Life’s busy, and accidents happen. So it’s not out of the question that you may inadvertently overdraw your checking account, especially if you have more than one. Given that a recent study from the Consumer Financial Protection Bureau found the median per-item overdraft fee at the country’s largest banks was $34 in 2012, this is definitely not something you want to happen once, let alone multiple times.

The bottom line: When it comes to your money, you don’t want unnecessary fees chipping away at your savings growth; you should instead be enjoying the benefits of compound interest, unhindered. Here’s how to keep accidental overdrafts from eating into your funds.

Protect Yourself With a Savings Account

It’s easy to safeguard yourself from overdrafts: All you have to do is open an Ally Bank savings account and sign up for Ally Bank’s Overdraft Transfer Service. If your Interest Checking is inadvertently overdrawn at Ally Bank, available funds will be drawn from your linked Money Market Account or Online Savings Account to cover the difference. Just link one of these savings accounts to your Interest Checking and — if you exceed your checking balance — Ally Bank’s Overdraft Transfer Service will transfer available funds in $100 increments to cover the difference (there is no fee for this service). This saves you from racking up costly overdraft fees. To link your accounts, give us a call at 1-877-247-ALLY (2559).

Choose a Bank That’s Light on Fees notes that many banks charge overdraft fees for each withdrawal that occurs while the account is overdrawn. So if you’re paying the 2012 median overdraft fee of $34 at one of the country’s largest depository institutions and you incur three overdrafts, you could end up paying three times that amount ($102) in fees. Pretty stiff fee, no?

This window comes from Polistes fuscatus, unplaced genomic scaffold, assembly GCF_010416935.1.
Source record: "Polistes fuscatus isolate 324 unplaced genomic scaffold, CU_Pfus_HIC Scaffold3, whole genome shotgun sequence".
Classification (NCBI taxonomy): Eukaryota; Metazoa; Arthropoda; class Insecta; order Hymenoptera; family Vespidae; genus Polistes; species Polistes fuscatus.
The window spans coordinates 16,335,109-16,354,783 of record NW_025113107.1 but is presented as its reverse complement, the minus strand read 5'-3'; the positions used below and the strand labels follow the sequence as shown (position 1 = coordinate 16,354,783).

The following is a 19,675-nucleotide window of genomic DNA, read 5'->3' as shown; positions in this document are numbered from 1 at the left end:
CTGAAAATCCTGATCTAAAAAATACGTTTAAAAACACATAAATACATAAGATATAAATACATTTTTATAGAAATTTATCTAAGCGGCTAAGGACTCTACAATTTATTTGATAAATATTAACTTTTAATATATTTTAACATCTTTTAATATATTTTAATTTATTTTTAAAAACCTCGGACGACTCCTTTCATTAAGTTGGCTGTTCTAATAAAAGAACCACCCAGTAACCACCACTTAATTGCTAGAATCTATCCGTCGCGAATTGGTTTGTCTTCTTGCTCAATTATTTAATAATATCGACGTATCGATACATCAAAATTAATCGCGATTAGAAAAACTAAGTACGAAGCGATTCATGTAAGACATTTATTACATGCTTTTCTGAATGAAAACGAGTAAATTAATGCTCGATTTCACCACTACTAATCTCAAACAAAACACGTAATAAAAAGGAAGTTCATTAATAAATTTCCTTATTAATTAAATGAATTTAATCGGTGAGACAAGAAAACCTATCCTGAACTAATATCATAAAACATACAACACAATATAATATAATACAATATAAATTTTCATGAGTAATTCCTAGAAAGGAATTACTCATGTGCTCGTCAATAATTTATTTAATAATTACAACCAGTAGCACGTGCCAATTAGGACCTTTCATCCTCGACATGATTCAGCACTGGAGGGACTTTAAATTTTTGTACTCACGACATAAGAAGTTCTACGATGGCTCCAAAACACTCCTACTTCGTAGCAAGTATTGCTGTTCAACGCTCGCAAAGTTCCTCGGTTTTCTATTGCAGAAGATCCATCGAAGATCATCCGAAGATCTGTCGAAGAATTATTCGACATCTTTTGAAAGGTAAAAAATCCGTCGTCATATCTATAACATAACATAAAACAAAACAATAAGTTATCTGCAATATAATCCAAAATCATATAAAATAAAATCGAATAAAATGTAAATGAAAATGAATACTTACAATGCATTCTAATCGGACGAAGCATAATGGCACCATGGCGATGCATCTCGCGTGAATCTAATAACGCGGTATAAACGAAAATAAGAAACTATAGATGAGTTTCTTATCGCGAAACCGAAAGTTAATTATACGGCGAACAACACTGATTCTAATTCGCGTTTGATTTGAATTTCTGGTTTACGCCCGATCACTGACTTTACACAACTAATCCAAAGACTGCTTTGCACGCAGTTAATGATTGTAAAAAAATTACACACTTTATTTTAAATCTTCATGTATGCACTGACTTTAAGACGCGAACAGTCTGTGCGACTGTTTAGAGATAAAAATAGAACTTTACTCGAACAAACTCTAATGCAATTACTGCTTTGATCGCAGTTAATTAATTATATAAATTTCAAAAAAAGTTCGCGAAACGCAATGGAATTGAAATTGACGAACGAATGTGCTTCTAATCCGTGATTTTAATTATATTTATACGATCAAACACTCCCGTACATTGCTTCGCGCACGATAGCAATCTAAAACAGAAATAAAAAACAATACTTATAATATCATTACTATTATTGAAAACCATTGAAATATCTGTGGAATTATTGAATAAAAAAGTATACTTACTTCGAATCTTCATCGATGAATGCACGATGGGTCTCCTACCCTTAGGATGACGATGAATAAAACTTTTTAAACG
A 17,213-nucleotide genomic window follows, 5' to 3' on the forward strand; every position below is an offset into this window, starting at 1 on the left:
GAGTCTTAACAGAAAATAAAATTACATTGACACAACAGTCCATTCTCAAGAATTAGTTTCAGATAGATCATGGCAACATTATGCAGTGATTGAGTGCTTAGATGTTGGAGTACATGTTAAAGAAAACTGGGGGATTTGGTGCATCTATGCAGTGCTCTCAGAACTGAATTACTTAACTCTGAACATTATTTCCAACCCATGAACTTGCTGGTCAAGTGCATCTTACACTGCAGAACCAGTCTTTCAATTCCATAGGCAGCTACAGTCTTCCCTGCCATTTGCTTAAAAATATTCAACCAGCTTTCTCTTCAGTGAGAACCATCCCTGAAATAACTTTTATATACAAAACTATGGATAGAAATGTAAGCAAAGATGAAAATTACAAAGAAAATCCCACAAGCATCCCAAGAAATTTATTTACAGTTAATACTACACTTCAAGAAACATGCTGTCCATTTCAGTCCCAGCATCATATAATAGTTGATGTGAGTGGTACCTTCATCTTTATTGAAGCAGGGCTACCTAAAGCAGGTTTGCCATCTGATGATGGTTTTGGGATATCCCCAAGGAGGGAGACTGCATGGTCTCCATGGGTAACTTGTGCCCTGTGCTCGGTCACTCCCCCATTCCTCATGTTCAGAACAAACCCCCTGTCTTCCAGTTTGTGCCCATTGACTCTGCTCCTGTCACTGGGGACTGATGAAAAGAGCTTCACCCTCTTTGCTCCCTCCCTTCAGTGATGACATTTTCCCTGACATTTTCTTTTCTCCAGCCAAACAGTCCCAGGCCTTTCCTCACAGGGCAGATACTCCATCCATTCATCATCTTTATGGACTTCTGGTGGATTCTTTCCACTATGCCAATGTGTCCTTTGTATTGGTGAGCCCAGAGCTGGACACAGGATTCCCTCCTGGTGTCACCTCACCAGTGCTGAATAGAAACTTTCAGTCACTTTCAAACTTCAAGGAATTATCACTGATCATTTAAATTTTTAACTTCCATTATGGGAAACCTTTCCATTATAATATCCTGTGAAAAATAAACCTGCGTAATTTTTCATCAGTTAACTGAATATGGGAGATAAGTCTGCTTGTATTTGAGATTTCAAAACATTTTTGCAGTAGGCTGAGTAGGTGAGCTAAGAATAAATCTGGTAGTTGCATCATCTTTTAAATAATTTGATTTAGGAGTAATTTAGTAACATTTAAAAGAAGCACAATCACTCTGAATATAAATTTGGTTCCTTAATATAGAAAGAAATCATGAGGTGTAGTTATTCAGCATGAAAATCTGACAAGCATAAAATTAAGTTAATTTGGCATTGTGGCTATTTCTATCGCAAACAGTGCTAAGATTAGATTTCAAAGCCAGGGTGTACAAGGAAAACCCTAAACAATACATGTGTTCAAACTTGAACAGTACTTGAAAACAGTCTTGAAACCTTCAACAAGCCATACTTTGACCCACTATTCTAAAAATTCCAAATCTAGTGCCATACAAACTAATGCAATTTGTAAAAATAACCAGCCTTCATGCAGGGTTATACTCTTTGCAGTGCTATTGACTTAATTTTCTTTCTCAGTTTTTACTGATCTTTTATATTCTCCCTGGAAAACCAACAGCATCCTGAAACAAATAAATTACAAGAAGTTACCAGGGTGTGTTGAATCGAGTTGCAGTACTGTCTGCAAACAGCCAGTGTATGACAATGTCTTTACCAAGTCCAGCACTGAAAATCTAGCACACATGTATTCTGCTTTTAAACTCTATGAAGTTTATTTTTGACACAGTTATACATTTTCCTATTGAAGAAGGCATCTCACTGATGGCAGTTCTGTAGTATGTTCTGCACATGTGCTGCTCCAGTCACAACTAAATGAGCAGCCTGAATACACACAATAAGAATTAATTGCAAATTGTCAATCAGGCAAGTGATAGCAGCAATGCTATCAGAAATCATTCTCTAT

But at Ally Bank — assuming you don’t have a Money Market or Online Savings Account already protecting you from overdraft fees — we only charge a $25 fee for overdraft items paid and overdraft items returned. And even if you have multiple overdrafts in a single day, we’ll only charge you the fee once that day.

Monitor Your Account — Especially When it Comes to Automated Payments

Direct deposit and automated bill pay are popular services for receiving a paycheck or making monthly payments. But, notes Money Ning, it’s possible to put too much trust into automation. After all, what happens when a payroll error or unexpected spike in your cable bill leads to you having less in your account than you expected?

If you’ve set up your account with any automatic withdrawals or deposits, keep an eye on your account balance to ensure you won’t be surprised by unexpected overdraft fees. At Ally Bank, that’s easy to do: You can monitor your account from personal computer or from your smartphone.

How do you avoid overdraft fees? Do you back up your account with a savings or money market account?